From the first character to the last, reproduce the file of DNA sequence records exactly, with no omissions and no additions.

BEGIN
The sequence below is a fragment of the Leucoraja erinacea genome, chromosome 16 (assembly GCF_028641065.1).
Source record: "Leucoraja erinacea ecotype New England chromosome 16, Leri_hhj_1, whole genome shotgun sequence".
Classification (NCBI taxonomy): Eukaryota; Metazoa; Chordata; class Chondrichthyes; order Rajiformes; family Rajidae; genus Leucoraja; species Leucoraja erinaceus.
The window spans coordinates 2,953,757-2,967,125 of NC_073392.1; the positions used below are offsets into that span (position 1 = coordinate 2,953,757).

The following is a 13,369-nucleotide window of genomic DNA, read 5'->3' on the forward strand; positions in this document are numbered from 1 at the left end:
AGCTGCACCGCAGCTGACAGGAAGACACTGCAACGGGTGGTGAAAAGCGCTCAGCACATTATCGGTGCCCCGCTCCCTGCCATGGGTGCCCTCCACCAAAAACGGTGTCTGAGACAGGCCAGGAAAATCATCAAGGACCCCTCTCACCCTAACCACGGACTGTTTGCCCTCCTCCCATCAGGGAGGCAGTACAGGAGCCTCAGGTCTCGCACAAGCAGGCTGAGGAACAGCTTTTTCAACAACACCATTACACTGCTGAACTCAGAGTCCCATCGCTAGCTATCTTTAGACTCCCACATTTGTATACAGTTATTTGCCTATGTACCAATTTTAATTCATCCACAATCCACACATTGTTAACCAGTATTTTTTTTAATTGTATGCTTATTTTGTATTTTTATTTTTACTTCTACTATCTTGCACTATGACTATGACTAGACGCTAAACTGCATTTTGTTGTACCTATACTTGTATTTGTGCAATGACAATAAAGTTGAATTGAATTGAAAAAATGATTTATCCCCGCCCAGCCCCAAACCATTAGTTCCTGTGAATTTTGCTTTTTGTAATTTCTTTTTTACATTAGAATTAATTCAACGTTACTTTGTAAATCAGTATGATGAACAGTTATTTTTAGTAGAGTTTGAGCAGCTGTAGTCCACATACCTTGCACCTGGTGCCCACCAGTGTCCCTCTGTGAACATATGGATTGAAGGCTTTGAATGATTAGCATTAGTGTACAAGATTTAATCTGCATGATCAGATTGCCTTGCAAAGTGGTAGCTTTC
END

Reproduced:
The sequence below is a fragment of the Leucoraja erinacea genome, chromosome 16 (assembly GCF_028641065.1).
Source record: "Leucoraja erinacea ecotype New England chromosome 16, Leri_hhj_1, whole genome shotgun sequence".
Classification (NCBI taxonomy): Eukaryota; Metazoa; Chordata; class Chondrichthyes; order Rajiformes; family Rajidae; genus Leucoraja; species Leucoraja erinaceus.
The window spans coordinates 2,953,757-2,967,125 of NC_073392.1; the positions used below are offsets into that span (position 1 = coordinate 2,953,757).

The following is a 13,369-nucleotide window of genomic DNA, read 5'->3' on the forward strand; positions in this document are numbered from 1 at the left end:
AGCTGCACCGCAGCTGACAGGAAGACACTGCAACGGGTGGTGAAAAGCGCTCAGCACATTATCGGTGCCCCGCTCCCTGCCATGGGTGCCCTCCACCAAAAACGGTGTCTGAGACAGGCCAGGAAAATCATCAAGGACCCCTCTCACCCTAACCACGGACTGTTTGCCCTCCTCCCATCAGGGAGGCAGTACAGGAGCCTCAGGTCTCGCACAAGCAGGCTGAGGAACAGCTTTTTCAACAACACCATTACACTGCTGAACTCAGAGTCCCATCGCTAGCTATCTTTAGACTCCCACATTTGTATACAGTTATTTGCCTATGTACCAATTTTAATTCATCCACAATCCACACATTGTTAACCAGTATTTTTTTTAATTGTATGCTTATTTTGTATTTTTATTTTTACTTCTACTATCTTGCACTATGACTATGACTAGACGCTAAACTGCATTTTGTTGTACCTATACTTGTATTTGTGCAATGACAATAAAGTTGAATTGAATTGAAAAAATGATTTATCCCCGCCCAGCCCCAAACCATTAGTTCCTGTGAATTTTGCTTTTTGTAATTTCTTTTTTACATTAGAATTAATTCAACGTTACTTTGTAAATCAGTATGATGAACAGTTATTTTTAGTAGAGTTTGAGCAGCTGTAGTCCACATACCTTGCACCTGGTGCCCACCAGTGTCCCTCTGTGAACATATGGATTGAAGGCTTTGAATGATTAGCATTAGTGTACAAGATTTAATCTGCATGATCAGATTGCCTTGCAAAGTGGTAGCTTTC